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Even at Proof-70 grade some coins better

In the quest for the best coins, exactly what is perfection? Recently, I read that one very knowledgeable professional numismatist recommended that her client purchase a lower grade coin for his registry set because another coin that graded one point higher was not as attractive.  Shortly after, while screening sets of state quarters for Proof-70 examples, it struck me that there are differences in eye appeal even for coins that merit the highest grade possible.

When I related this observation to one of my colleagues, he quipped that, perhaps one of the other 20 grading services will soon be announcing a Proof-70 “Star” designation for the very best coins they grade 70. I replied, possibly so; but I see decimal grading or a one to one hundred grading scale as the next step to evolve. Hmm, PR-69.8 star, PR-70 star…

In actuality, there really are some perfect coins that could rate this imagined 70 star grade. If you should ever get the chance to examine a large selection of one type of coin in mint-sealed packaging, you may find one of those exceptional specimens that catch your eye because they really are perfect. To verify your find, you’ll need to open the mint packaging because the plastic holders can hide small imperfections. Thankfully, for most modern sets, that has become very easy to do because of the type of plastic cases being used by the U.S. Mint.

Unfortunately, the printed page and even micrographs are not sufficient to portray the differences between the PR-70s I am writing about, so let’s see how well I’m able to put it into words. I’ll use the six-piece modern proof state quarter sets as examples here. These coins are readily available at coin shows and in coin shops.

The first requisite to finding a “gem among gems” is to have access to as many coins as possible. The modern coin graders at the major services have this opportunity. For example, one day last week, the graders at ICG in Tampa examined over 600 state quarter sets looking for Proof–70 examples from each state. Every so often, one piece chosen for the Proof-70 grade will stand out far above the other coins making that grade. The best way to describe it is to say that you’ll know one of these coins the moment you see it. That particular Proof-70 will just look different.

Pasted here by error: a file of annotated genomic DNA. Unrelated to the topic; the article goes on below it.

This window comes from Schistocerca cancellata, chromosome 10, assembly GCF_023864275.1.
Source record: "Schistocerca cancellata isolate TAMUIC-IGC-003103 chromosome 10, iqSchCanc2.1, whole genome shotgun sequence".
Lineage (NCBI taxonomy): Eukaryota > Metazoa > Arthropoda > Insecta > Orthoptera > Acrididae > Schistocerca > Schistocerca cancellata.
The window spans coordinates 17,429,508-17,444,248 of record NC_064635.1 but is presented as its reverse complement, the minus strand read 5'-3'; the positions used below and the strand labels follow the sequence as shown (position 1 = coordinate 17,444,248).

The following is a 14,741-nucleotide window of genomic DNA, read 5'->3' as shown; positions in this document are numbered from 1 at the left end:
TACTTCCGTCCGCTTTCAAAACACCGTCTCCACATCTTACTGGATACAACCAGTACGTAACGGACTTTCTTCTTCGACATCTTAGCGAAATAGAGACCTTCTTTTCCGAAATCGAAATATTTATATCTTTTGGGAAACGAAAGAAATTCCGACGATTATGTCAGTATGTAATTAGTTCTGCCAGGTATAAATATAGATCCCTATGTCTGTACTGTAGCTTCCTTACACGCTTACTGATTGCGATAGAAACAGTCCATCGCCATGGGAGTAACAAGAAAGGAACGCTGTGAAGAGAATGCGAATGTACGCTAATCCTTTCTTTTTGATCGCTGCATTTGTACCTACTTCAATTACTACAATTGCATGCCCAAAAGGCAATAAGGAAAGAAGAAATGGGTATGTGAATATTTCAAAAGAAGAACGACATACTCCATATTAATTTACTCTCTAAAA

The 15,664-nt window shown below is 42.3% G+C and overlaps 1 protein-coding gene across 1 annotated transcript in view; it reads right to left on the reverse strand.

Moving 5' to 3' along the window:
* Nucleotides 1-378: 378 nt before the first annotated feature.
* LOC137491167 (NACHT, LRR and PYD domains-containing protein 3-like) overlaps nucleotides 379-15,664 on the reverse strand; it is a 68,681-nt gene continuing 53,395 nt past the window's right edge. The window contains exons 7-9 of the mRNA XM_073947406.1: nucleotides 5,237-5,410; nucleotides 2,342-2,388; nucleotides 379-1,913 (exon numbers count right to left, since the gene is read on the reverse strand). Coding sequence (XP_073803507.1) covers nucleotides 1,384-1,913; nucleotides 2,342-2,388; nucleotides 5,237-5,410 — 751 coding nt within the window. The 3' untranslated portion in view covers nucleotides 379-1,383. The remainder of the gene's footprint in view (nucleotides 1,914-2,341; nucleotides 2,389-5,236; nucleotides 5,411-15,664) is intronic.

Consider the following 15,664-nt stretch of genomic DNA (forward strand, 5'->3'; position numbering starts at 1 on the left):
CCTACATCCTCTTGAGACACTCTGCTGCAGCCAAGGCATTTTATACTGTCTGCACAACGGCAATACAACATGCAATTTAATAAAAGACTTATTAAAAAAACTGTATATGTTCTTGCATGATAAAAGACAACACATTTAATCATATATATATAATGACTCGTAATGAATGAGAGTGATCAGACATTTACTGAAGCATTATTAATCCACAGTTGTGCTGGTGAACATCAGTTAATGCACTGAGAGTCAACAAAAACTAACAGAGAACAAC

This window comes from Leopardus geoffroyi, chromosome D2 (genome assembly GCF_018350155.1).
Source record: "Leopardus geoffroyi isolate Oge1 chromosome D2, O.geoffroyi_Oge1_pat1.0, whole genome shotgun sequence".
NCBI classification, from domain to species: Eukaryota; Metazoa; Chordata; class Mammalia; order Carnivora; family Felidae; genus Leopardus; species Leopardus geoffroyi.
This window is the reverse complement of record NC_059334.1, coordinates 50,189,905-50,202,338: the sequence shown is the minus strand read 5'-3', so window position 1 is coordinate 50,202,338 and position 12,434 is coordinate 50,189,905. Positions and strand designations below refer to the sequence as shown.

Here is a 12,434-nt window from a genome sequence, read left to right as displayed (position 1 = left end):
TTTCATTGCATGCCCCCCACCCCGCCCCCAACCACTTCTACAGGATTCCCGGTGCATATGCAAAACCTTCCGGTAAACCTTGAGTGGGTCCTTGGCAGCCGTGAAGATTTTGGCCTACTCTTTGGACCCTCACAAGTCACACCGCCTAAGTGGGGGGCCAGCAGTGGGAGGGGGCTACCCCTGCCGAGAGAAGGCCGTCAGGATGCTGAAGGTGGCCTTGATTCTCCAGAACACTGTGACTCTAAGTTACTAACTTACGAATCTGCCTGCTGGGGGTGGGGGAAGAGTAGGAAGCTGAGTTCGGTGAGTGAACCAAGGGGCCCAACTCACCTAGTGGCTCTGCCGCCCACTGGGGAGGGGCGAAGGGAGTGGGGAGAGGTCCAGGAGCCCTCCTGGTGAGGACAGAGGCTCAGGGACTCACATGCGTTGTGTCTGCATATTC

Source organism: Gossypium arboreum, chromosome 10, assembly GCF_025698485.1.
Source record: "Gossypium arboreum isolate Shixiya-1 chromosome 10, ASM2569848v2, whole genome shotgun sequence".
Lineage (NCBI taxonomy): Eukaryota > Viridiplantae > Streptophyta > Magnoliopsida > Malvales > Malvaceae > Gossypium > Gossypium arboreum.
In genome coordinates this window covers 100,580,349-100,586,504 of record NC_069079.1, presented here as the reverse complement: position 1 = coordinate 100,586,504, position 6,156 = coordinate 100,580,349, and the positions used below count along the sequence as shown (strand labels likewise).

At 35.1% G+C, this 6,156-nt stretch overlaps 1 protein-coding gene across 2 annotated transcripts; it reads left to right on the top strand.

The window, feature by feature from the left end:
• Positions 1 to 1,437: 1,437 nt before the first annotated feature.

Let me try to describe it. A Proof-70 coin should have a fully strong strike. On most of the modern proofs, there will be a deep cameo contrast between its field and relief. Some collectors like to describe this contrast by saying that its relief is “white” and the surface of its field appears “black.”

Take a look in the Red Book at the illustration of the 1984 Olympic $10 proof gold coin to see the type of “black and white” contrast I am describing. You may find that some Proof-70s have a minute break or two in the frost of their relief surface. This usually indicates that something came between the blank and the dies when the coin was struck. This characteristic often appears as a tiny, shiny area surrounded by the normal white surface.

Struck-through blemishes can also occur in the field. These appear different from the shiny marks on coins due to impact with each other that will drop the coin from the 70 grade. One over-simplified difference is that struck-through marks are usually “soft” and rounded while impact marks are sharp at their edge.

Some original planchet surface marks or tiny struck-through errors are tolerated for the perfect grade; but our PR-70 star coin has none of these. Proof-70 coins should have no hairlines. Spots are generally not acceptable on coins reaching the highest grade either. Some Proof-70 coins will have a very slight hint of haze, either around the rim or in a small quadrant of the coin. It should not be unattractive. Much of the time it is not visible unless the coin is in a certain orientation to the light.

Our 70 star coin is free from any haze. Many Proof-70 coins are struck from dies that are beginning to show use. They will exhibit tiny, bright dash-like streaks and blemishes in their field that radiate out in the direction of the metal flow.

Another characteristic allowed on Proof-70s is some small irregularity in the original planchet that appears as a small undulation in the surface. Often, it’s an “artifact” of the original planchet that was not polished out completely.

The special Proof-70 coins I am writing about that “knock your socks off” are free of both these surface characteristics. They appear to be struck by fresh dies on perfect planchets. Their surface is ultra flat, dust free and unmarked in any way. This produces what some collectors like to call a “headlight” effect between a perfectly flat unmarked mirror surface and the blast white perfect relief. Whew! Can you see it yet? These once-every-so-often coins jump out from the other coins that merit the 70 grade. Happy hunting.

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